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Tuesday, July 24, 2012

My Paris View of Notre Dame (Part Five)

  Having taken an exterior look at the facade and towers of Notre Dame Cathedral, it is time to step inside.  Remove your hat, keep your voice low, and please remember that while this is a world famous tourist site, it is also a place of worship.  (And no flash photography, if you please.)
  Unlike Sacre Coeur Basilica, Notre Dame Cathedral allows visitors to take photographs while viewing the interior.  So I am able to add these pictures to our tour, and I hope you enjoy them.
  The first view here is looking back from the chancel over the nave.  The congregation sits in the nave, and so they majority of the faithful do not see this view during a service.  The height of these thin walls is the reason Notre Dame is one of the first buildings in the world to use flying buttresses.  Stress fractures began to appear as the walls were built ever higher.  The exterior supports were added and this improvisation seems to have done the trick.  The walls have stood for over eight hundred years.

  Though made of stone, these walls have a delicate appearance, honeycombed with such graceful arches and bursting with sunlight.
  The nave itself is not very big, but this overhead space made it feel like you could have seated the whole of Paris within it.
  Construction began on the cathedral in 1163.  It would not be completed until 1345.  I think anyone who has been through a construction project knows how these things can drag out.  During this construction period, in 1185, the call for the Third Crusade was made from here.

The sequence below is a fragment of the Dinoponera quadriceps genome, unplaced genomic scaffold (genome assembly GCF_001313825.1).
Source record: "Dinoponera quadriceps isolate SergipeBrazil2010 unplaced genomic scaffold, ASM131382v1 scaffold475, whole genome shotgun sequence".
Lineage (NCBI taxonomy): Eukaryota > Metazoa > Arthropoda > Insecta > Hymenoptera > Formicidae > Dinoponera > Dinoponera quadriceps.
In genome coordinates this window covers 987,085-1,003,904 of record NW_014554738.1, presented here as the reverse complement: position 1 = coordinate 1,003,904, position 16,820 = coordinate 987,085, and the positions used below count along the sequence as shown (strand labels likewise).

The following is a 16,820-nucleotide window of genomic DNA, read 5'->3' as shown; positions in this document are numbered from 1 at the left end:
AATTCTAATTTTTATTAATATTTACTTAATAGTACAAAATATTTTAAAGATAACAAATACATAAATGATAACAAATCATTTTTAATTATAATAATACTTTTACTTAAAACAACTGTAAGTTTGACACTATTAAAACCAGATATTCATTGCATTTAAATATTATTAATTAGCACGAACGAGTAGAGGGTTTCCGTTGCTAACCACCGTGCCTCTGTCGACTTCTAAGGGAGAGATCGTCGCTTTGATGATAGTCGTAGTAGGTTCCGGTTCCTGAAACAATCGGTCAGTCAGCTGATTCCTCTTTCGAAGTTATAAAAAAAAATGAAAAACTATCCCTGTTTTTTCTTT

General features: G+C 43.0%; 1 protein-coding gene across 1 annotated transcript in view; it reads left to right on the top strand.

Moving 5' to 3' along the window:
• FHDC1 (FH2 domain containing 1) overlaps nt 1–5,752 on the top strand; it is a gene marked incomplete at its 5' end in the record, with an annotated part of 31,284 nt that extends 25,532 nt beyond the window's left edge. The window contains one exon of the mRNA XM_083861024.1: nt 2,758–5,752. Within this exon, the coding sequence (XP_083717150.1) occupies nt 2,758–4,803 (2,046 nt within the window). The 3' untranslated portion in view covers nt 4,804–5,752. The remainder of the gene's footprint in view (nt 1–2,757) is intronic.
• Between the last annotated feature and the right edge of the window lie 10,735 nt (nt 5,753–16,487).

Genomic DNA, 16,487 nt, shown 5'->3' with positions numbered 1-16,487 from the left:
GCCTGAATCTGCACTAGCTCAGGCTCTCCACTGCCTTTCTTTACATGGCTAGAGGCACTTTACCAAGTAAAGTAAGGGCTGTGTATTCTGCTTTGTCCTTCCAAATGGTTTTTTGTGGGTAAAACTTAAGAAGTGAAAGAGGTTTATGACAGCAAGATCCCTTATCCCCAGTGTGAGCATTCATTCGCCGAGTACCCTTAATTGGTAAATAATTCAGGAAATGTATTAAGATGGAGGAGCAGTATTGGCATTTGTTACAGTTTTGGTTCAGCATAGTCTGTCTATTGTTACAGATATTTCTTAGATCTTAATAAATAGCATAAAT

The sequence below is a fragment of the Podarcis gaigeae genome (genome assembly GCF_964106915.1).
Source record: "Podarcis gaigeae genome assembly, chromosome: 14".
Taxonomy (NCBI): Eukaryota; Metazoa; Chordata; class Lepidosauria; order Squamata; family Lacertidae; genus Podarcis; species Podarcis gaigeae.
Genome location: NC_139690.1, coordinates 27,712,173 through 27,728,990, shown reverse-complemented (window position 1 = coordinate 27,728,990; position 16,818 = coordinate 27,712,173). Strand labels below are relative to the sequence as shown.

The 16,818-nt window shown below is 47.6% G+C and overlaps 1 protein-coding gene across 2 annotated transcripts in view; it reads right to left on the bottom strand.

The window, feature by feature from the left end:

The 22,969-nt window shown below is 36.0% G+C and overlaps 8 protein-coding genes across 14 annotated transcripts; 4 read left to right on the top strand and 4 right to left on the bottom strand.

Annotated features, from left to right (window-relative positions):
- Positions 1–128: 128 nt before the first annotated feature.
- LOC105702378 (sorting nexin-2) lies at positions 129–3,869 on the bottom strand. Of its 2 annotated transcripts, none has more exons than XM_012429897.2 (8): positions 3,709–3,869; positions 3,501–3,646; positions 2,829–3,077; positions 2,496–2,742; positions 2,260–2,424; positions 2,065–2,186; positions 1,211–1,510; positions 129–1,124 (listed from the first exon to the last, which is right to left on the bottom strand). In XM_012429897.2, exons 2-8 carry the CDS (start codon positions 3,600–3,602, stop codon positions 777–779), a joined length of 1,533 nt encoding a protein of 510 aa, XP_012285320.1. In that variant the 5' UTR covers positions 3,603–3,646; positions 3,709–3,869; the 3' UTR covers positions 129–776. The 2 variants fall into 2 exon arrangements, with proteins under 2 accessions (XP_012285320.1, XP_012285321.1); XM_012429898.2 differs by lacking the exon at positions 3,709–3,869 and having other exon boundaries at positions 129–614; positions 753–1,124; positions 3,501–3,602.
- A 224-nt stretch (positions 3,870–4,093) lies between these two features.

Here we are looking from the ambulatory, which circles around the apse, into the apse and chancel, from which the service is conducted.  It was here that Napoleon famously snatched the crown away from Pope Pius the VII and crowned himself Emperor during his 1804 coronation.  Here also, Mary Queen of Scots was married to Francis, the Dauphin in 1558.  Actually, quite a few English and French Royals were wed here.

  Here we can see left side of the transept, and the pipes for the organ, some of which were installed in the 18th century.  This stained-glass window is the lesser known of Notre Dames' famous Rose windows.

  This odd little scene can be found in a chapel off the southeast side of the ambulatory.  I did not see any sign that would explain who this was or what was happening, and so I would love to hear from any reader who might know the story here.  As a protestant, growing up in the Bible Belt, I have to admit I never would have expected to see something like this in our sanctuary.  It certainly gets your attention.

  This view is what parishioners would see as they sit in the nave and raise their eyes in prayer.  It is a most beautiful sight, and certainly does its job, which is to encourage the faithful to raise their eyes to heaven.
  The cathedral is nearing its 850th birthday.  We were thrilled to be able to visit and share in the wonders of this amazing historical and spiritual site.  There is no charge for the visit, unless you wish to climb the tower or tour the Treasury and Crypt.

  Our last look at Notre Dame will be a final exterior view of the cathedral in our next post.

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